The Ministry of Manpower has charged eight employers and two employment agents for providing false salary information to the Controller of Work Passes.

The false declarations, allegedly made by franchisees of local convenience stores 7-Eleven, were believed to have been made between 2010 and 2011 in connection with applicants for 41 work passes – 34 Employment Passes (EPs) and six S Passes.

Investigations by MOM revealed eight employers – from Vina Trading, Manthra Enterprises, Magnaton Ventures, Nalla Traders, Chandrani Enterprise, Niche Formulas, Changrich Enterprise, and Rui Fuels & Services – declared they would pay the 41 foreign employees they were hiring salaries ranging from $2,400 to $4,550.

However, it was apparently discovered the employers intended to pay the foreign employees  much lower than what was officially declared. Some had their lower salaries paid in cash, while others returned cash amounts of between $600 to $3,350 per month to their employers, after receiving salaries of the declared amount in their bank accounts.

This is an offence under the Employment of Foreign Manpower Act (EFMA).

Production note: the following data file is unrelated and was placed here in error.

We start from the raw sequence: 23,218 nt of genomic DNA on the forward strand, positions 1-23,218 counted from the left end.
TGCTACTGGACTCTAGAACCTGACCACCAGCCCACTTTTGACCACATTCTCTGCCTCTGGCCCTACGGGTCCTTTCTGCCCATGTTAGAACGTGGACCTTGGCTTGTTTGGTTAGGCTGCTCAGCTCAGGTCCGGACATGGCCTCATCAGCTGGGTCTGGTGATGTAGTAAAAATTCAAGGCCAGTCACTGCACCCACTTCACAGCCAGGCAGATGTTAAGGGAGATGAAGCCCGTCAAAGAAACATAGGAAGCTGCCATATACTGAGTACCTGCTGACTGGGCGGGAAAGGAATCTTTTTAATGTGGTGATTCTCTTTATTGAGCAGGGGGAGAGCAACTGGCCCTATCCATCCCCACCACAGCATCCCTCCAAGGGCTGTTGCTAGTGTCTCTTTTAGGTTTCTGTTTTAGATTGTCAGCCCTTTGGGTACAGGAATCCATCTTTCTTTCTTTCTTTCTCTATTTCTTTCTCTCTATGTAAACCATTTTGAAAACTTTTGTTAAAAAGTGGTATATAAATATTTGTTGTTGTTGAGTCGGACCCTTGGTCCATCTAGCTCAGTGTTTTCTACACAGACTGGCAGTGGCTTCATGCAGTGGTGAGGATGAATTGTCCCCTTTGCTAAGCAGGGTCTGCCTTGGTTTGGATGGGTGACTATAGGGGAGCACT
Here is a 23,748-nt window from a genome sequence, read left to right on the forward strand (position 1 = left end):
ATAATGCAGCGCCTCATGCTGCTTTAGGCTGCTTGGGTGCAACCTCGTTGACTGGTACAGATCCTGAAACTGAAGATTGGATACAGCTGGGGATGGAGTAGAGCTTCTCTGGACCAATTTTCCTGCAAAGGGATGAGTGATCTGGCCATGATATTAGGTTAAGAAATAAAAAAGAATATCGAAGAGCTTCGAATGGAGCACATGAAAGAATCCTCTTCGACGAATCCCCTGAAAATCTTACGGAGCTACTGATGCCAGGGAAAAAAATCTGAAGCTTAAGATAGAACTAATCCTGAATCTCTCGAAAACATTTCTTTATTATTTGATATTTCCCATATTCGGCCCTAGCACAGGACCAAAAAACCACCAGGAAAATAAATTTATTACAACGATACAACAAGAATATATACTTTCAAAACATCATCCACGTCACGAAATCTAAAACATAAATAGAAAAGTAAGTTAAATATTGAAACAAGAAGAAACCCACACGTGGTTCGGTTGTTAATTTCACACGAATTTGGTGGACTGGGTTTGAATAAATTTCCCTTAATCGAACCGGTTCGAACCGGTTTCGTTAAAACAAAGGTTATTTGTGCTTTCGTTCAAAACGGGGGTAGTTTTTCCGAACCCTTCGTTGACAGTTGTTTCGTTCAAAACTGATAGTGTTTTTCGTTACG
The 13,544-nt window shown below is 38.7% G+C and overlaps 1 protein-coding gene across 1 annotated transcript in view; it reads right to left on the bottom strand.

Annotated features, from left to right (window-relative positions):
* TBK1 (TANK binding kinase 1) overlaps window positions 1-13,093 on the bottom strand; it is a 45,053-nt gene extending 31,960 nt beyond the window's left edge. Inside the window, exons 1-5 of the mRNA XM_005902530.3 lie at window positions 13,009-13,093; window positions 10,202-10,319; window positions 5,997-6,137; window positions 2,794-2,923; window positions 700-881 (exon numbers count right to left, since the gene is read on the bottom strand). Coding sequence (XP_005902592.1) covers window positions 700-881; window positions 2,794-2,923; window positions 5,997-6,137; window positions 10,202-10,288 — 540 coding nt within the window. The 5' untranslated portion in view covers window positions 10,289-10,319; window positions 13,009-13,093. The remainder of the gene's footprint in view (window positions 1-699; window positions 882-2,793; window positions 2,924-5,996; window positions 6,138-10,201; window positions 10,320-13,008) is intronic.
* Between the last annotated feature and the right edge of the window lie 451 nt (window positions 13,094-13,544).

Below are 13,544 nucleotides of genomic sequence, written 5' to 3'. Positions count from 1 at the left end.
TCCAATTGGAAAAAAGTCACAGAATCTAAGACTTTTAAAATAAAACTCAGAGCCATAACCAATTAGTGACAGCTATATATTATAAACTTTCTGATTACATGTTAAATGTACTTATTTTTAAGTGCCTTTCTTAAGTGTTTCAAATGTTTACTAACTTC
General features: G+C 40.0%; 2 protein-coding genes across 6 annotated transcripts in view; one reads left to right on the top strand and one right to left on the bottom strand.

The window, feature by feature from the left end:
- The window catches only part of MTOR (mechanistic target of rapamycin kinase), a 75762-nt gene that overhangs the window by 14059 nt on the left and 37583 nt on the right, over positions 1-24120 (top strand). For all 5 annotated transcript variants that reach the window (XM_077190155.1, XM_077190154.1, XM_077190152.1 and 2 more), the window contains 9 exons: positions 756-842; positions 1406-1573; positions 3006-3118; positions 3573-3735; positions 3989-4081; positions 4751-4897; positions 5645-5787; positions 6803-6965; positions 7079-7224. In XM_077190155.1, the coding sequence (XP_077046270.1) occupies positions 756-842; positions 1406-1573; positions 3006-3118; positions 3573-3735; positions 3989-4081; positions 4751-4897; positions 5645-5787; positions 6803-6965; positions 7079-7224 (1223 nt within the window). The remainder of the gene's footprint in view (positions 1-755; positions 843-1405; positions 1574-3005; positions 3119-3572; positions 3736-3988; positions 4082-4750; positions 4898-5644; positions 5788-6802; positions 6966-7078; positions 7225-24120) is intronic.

MOM’s investigations also found two employees of Ethics Career Solution Pte Ltd – which helped find job placement for 21 of the 41 foreign workers – allegedly submitted false salary information in the work pass application forms. They have also been charged for furnishing false information.

Of the eight employers, seven have pleaded guilty to the charges and were fined between $8,000 or in default four weeks’ imprisonment, and $56,000 or in default 42 weeks’ imprisonment. One remaining employer’s case has been adjourned to May.

One of the EAs was fined $22,000 or in default eight weeks’ imprisonment and the other was given a $40,000 fine or in default 15 weeks’ imprisonment.

All involved were charged in February. Of the 41 accused, 37 were fined between $5,000 and $7,000, while four cases are still being heard.

Offenders of false declaration under the Employment of Foreign Manpower Act (EFMA) can be fined up to $20,000 and may face a jail term of up to two years, if convicted.

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